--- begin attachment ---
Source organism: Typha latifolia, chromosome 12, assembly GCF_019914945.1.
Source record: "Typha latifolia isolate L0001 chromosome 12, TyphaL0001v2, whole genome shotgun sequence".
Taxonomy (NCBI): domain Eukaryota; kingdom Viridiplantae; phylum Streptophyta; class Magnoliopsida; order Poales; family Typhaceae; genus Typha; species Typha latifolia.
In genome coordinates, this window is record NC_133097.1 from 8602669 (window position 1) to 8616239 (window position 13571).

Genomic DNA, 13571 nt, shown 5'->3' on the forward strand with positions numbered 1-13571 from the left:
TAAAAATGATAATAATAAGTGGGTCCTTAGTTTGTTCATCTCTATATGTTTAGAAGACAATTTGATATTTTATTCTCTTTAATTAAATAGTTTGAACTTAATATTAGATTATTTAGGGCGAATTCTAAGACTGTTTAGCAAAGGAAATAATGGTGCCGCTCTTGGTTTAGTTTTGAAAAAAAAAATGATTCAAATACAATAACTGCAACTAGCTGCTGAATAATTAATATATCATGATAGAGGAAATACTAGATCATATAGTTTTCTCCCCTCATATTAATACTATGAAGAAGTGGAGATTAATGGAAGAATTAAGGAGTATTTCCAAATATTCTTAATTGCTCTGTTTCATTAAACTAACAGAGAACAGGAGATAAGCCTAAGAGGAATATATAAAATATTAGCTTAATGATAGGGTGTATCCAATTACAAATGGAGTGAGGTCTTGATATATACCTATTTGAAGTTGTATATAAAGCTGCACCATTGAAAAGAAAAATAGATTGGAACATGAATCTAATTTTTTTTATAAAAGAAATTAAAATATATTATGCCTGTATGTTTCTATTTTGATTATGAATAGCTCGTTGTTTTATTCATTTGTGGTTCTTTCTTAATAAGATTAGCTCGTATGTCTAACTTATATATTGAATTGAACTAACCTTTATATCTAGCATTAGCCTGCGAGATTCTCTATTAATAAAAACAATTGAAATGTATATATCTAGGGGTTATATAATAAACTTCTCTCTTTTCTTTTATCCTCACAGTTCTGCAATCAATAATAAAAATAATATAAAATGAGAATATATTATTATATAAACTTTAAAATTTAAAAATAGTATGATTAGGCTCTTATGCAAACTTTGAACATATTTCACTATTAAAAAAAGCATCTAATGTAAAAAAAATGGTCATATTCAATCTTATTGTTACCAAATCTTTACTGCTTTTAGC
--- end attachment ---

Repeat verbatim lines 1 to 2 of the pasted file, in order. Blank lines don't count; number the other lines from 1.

Source organism: Typha latifolia, chromosome 12, assembly GCF_019914945.1.
Source record: "Typha latifolia isolate L0001 chromosome 12, TyphaL0001v2, whole genome shotgun sequence".